At Werlabs, the redesign of the patient journal presented an intriguing challenge. It required harmonizing inputs from four product teams, including medical doctors, operations, customer service, and marketing, alongside the technology and product teams. This multifaceted collaboration was essential for understanding and refining the entire service flow of the patient experience.


The core issue we aimed to address was the users' difficulty in comprehending their blood test results. The existing patient journal was not user-friendly—recipients of the test results often lacked clarity on their health implications and the proactive steps they could take for prevention. Our goal was to demystify these results, making them accessible and actionable for the average person.





Research and Evaluation

The project kicked off with a heuristic evaluation to score the site and audit the current screens. Baseline usability tests were conducted with users to identify pain points and opportunities for improvement, scrutinising the end-to-end user journey, from ordering a test to receiving results.

User Flow and Competitive Analysis

Developing user flows was crucial to understanding the stages at which users received information and how it could empower them. A competitive analysis, encompassing both direct and indirect competitors—including fitness and wellness apps, and even veterinary blood test results—provided a broader perspective on user information handling.



Information Architecture

Armed with this knowledge, we constructed the information architecture, delineating site maps and content flows that would most effectively present this information. Iterative design then became our mantra as we began refining the presentation of the pages.

Information Sorting

A key challenge was the organization of information based on blood test markers. Through multiple card sorting sessions with both users and doctors, we gained insights into intuitive categorization, leading to two distinct data sets:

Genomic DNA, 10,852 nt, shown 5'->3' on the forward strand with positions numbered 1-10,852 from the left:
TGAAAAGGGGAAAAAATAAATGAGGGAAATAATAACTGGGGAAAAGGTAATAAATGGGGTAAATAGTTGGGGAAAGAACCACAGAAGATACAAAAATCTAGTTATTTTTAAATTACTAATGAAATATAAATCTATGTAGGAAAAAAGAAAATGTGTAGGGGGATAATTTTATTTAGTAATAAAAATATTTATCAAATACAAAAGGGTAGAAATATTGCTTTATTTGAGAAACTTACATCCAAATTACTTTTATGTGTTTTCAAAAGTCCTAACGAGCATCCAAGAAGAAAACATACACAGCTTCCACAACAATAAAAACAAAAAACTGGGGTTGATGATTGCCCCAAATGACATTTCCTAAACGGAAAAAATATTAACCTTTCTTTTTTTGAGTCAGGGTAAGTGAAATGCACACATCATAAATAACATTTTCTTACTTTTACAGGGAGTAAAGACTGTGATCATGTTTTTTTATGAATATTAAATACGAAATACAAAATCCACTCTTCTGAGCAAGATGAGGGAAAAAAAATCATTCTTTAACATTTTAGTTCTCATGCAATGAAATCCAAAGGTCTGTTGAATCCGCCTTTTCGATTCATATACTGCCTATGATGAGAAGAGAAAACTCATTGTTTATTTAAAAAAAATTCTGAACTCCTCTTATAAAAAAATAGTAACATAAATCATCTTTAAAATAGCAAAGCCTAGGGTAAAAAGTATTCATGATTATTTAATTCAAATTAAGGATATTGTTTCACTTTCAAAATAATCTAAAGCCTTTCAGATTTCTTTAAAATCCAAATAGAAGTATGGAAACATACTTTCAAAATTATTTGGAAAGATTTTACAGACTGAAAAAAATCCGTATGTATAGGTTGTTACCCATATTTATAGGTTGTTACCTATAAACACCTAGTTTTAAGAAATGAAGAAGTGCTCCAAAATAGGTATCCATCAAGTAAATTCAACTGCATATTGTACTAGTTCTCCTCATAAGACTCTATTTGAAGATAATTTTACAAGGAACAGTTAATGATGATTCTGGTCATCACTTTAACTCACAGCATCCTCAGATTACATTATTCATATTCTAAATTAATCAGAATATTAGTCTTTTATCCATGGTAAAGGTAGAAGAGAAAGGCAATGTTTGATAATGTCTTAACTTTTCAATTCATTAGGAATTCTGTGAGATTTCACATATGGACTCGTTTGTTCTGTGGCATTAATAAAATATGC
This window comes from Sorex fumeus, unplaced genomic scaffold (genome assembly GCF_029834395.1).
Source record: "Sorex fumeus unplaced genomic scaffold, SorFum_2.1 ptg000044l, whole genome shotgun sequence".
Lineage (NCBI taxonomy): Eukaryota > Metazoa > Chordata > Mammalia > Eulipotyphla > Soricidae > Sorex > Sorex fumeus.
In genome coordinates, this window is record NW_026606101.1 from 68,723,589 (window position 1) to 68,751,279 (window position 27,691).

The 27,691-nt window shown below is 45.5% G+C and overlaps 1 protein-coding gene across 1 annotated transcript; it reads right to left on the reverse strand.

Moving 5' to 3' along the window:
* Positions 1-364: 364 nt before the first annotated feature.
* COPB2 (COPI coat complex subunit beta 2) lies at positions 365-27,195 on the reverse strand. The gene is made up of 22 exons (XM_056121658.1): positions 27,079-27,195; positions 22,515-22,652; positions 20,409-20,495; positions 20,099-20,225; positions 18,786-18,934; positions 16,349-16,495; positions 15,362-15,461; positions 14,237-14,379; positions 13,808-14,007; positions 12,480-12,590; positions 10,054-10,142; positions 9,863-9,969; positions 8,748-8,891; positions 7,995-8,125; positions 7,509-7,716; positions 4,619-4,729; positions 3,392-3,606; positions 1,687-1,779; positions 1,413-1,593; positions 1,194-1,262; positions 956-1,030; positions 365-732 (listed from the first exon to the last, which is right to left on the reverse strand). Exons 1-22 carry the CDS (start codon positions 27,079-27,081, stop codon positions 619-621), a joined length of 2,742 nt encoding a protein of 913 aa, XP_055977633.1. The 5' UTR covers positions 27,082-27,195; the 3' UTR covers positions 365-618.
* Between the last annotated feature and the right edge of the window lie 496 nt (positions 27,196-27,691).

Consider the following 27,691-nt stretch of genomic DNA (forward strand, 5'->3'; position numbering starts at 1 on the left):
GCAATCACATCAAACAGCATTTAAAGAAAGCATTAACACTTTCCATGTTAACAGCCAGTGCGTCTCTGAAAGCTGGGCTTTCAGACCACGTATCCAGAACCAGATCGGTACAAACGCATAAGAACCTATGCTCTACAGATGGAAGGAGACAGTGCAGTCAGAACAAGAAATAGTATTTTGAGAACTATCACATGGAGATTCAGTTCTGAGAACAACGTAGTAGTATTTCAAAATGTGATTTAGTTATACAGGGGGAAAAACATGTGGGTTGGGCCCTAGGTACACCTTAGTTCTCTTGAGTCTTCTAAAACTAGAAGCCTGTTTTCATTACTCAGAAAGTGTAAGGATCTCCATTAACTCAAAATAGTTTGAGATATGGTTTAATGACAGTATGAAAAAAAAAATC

1. Values You Can Affect: Guidance on how users could impact their health markers through lifestyle changes.
  2. Values Affecting You: Critical markers indicating the need for medical intervention.




Design Iteration and Usability Testing

Initially, users were bombarded with an overload of information and visual clutter. Through successive rounds of usability testing, we honed in on a design that presented data concisely and coherently. We learned that providing bite-sized pieces of information tailored to the context of each page was far more effective than one overwhelming dump of data.




Final Design

Through rigorous testing and iteration, we crafted a patient journal that empowers users with understandable and actionable health insights. We took complex medical data and transformed it into a tool for proactive health management, delivering it in digestible increments to facilitate better health outcomes.

Our final design showcased a user's health markers clearly, indicating which were within a healthy range and which warranted attention. We introduced a trend feature, offering users insights into how their markers have changed over time. The design ensured compliance with accessibility standards and focused on emphasizing information through clear visualization.



Lessons Learned

The project at Werlabs underscored the importance of user-centered design in healthcare technology. It reinforced the value of iterative design backed by robust user research and the power of clear, accessible information in the hands of patients.


As the UX lead at Werlabs, I spearheaded the patient journal redesign, tackling the complex challenge of making blood test results comprehensible and actionable for users. Through a collaborative process, iterative design, and thorough usability testing, we delivered a solution that not only informs but empowers users for better health management.